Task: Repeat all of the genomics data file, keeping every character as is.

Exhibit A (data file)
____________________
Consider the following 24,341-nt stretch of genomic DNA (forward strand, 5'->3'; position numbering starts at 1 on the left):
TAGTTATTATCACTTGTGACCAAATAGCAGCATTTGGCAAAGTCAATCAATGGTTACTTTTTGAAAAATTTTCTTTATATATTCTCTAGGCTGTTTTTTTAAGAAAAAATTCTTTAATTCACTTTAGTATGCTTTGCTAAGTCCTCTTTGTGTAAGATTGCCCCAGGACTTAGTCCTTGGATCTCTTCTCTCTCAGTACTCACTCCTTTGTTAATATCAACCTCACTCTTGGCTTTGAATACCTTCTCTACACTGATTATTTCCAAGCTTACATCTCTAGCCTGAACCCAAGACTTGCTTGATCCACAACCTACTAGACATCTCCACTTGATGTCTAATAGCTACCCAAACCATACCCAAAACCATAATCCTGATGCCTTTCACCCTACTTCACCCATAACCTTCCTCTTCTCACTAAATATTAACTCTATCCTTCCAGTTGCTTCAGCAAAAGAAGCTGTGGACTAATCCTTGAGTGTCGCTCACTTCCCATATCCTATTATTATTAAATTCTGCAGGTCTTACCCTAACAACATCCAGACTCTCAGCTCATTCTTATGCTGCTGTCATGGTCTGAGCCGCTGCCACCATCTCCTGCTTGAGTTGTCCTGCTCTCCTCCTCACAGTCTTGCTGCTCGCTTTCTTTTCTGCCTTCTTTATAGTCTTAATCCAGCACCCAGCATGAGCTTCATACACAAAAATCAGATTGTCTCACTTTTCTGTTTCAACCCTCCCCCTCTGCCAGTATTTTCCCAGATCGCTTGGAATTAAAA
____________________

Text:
Consider the following 24,341-nt stretch of genomic DNA (forward strand, 5'->3'; position numbering starts at 1 on the left):
TAGTTATTATCACTTGTGACCAAATAGCAGCATTTGGCAAAGTCAATCAATGGTTACTTTTTGAAAAATTTTCTTTATATATTCTCTAGGCTGTTTTTTTAAGAAAAAATTCTTTAATTCACTTTAGTATGCTTTGCTAAGTCCTCTTTGTGTAAGATTGCCCCAGGACTTAGTCCTTGGATCTCTTCTCTCTCAGTACTCACTCCTTTGTTAATATCAACCTCACTCTTGGCTTTGAATACCTTCTCTACACTGATTATTTCCAAGCTTACATCTCTAGCCTGAACCCAAGACTTGCTTGATCCACAACCTACTAGACATCTCCACTTGATGTCTAATAGCTACCCAAACCATACCCAAAACCATAATCCTGATGCCTTTCACCCTACTTCACCCATAACCTTCCTCTTCTCACTAAATATTAACTCTATCCTTCCAGTTGCTTCAGCAAAAGAAGCTGTGGACTAATCCTTGAGTGTCGCTCACTTCCCATATCCTATTATTATTAAATTCTGCAGGTCTTACCCTAACAACATCCAGACTCTCAGCTCATTCTTATGCTGCTGTCATGGTCTGAGCCGCTGCCACCATCTCCTGCTTGAGTTGTCCTGCTCTCCTCCTCACAGTCTTGCTGCTCGCTTTCTTTTCTGCCTTCTTTATAGTCTTAATCCAGCACCCAGCATGAGCTTCATACACAAAAATCAGATTGTCTCACTTTTCTGTTTCAACCCTCCCCCTCTGCCAGTATTTTCCCAGATCGCTTGGAATTAAAA